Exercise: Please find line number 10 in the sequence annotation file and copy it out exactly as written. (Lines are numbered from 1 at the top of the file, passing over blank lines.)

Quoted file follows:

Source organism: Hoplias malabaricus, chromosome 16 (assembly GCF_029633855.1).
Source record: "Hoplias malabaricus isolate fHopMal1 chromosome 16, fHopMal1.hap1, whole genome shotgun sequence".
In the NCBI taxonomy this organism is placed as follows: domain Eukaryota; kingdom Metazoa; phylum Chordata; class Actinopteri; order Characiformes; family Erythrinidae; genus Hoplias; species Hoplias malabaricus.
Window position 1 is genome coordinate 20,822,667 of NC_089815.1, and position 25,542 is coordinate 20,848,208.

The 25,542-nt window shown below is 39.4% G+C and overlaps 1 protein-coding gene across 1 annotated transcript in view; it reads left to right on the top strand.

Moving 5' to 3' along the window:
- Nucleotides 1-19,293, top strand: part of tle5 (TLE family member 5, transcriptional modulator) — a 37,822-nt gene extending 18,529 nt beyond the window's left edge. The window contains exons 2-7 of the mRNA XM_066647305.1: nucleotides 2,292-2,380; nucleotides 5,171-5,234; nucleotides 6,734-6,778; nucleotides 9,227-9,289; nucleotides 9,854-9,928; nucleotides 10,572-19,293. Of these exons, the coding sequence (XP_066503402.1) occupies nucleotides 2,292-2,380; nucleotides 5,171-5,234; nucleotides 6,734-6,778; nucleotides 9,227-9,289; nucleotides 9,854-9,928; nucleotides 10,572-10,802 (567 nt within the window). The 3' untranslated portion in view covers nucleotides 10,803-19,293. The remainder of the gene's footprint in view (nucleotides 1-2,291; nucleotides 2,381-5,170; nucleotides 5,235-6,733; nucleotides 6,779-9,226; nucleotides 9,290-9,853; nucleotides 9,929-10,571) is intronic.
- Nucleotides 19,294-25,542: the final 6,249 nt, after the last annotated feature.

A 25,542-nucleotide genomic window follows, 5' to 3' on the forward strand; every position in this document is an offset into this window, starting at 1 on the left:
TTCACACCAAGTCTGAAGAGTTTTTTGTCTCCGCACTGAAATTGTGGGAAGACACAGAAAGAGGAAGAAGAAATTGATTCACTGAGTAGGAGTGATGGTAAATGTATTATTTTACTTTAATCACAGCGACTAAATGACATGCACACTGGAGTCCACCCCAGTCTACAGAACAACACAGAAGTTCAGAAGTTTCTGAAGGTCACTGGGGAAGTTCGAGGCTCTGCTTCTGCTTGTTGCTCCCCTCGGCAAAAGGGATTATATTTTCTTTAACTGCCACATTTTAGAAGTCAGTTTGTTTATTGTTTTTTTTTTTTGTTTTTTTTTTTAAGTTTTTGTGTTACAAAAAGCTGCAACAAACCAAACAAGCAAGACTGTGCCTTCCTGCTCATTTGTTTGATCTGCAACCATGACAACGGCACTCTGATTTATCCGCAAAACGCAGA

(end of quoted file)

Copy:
TTCACACCAAGTCTGAAGAGTTTTTTGTCTCCGCACTGAAATTGTGGGAAGACACAGAAAGAGGAAGAAGAAATTGATTCACTGAGTAGGAGTGATGGTAAATGTATTATTTTACTTTAATCACAGCGACTAAATGACATGCACACTGGAGTCCACCCCAGTCTACAGAACAACACAGAAGTTCAGAAGTTTCTGAAGGTCACTGGGGAAGTTCGAGGCTCTGCTTCTGCTTGTTGCTCCCCTCGGCAAAAGGGATTATATTTTCTTTAACTGCCACATTTTAGAAGTCAGTTTGTTTATTGTTTTTTTTTTTTGTTTTTTTTTTTAAGTTTTTGTGTTACAAAAAGCTGCAACAAACCAAACAAGCAAGACTGTGCCTTCCTGCTCATTTGTTTGATCTGCAACCATGACAACGGCACTCTGATTTATCCGCAAAACGCAGA